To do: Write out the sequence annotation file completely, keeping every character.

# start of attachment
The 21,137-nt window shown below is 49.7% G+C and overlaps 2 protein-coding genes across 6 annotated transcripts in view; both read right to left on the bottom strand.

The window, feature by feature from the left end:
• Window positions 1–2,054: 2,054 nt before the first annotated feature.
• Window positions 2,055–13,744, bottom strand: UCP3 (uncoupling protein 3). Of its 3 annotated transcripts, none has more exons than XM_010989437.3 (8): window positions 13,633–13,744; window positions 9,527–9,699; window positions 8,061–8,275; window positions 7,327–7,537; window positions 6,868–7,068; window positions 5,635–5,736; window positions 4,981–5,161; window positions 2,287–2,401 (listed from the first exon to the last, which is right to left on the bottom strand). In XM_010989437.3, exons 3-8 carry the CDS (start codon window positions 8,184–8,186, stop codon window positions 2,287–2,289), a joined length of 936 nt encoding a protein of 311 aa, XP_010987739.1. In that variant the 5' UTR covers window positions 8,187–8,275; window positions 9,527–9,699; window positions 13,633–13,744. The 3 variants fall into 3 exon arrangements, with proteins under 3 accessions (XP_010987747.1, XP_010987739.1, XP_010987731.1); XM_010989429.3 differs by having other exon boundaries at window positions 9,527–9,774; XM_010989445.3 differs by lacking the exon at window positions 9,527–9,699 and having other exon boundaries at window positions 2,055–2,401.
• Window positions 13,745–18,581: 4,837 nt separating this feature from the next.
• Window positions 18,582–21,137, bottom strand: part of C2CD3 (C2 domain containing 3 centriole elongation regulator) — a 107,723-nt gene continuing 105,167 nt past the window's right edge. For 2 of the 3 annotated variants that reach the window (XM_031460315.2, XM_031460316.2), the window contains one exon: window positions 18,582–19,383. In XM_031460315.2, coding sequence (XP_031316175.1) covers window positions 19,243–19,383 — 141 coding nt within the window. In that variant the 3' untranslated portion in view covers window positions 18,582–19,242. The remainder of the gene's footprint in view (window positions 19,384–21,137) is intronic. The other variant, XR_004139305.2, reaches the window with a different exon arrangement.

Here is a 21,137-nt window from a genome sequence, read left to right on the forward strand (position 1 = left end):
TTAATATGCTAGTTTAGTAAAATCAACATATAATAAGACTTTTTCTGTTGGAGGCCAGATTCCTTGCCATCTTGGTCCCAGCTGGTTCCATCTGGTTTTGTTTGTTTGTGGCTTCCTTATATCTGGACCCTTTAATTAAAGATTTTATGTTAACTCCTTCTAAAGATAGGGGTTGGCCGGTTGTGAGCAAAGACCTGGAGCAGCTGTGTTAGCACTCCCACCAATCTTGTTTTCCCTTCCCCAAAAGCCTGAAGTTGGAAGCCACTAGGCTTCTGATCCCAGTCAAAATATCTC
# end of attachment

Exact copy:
The 21,137-nt window shown below is 49.7% G+C and overlaps 2 protein-coding genes across 6 annotated transcripts in view; both read right to left on the bottom strand.

The window, feature by feature from the left end:
• Window positions 1–2,054: 2,054 nt before the first annotated feature.
• Window positions 2,055–13,744, bottom strand: UCP3 (uncoupling protein 3). Of its 3 annotated transcripts, none has more exons than XM_010989437.3 (8): window positions 13,633–13,744; window positions 9,527–9,699; window positions 8,061–8,275; window positions 7,327–7,537; window positions 6,868–7,068; window positions 5,635–5,736; window positions 4,981–5,161; window positions 2,287–2,401 (listed from the first exon to the last, which is right to left on the bottom strand). In XM_010989437.3, exons 3-8 carry the CDS (start codon window positions 8,184–8,186, stop codon window positions 2,287–2,289), a joined length of 936 nt encoding a protein of 311 aa, XP_010987739.1. In that variant the 5' UTR covers window positions 8,187–8,275; window positions 9,527–9,699; window positions 13,633–13,744. The 3 variants fall into 3 exon arrangements, with proteins under 3 accessions (XP_010987747.1, XP_010987739.1, XP_010987731.1); XM_010989429.3 differs by having other exon boundaries at window positions 9,527–9,774; XM_010989445.3 differs by lacking the exon at window positions 9,527–9,699 and having other exon boundaries at window positions 2,055–2,401.
• Window positions 13,745–18,581: 4,837 nt separating this feature from the next.
• Window positions 18,582–21,137, bottom strand: part of C2CD3 (C2 domain containing 3 centriole elongation regulator) — a 107,723-nt gene continuing 105,167 nt past the window's right edge. For 2 of the 3 annotated variants that reach the window (XM_031460315.2, XM_031460316.2), the window contains one exon: window positions 18,582–19,383. In XM_031460315.2, coding sequence (XP_031316175.1) covers window positions 19,243–19,383 — 141 coding nt within the window. In that variant the 3' untranslated portion in view covers window positions 18,582–19,242. The remainder of the gene's footprint in view (window positions 19,384–21,137) is intronic. The other variant, XR_004139305.2, reaches the window with a different exon arrangement.

Here is a 21,137-nt window from a genome sequence, read left to right on the forward strand (position 1 = left end):
TTAATATGCTAGTTTAGTAAAATCAACATATAATAAGACTTTTTCTGTTGGAGGCCAGATTCCTTGCCATCTTGGTCCCAGCTGGTTCCATCTGGTTTTGTTTGTTTGTGGCTTCCTTATATCTGGACCCTTTAATTAAAGATTTTATGTTAACTCCTTCTAAAGATAGGGGTTGGCCGGTTGTGAGCAAAGACCTGGAGCAGCTGTGTTAGCACTCCCACCAATCTTGTTTTCCCTTCCCCAAAAGCCTGAAGTTGGAAGCCACTAGGCTTCTGATCCCAGTCAAAATATCTC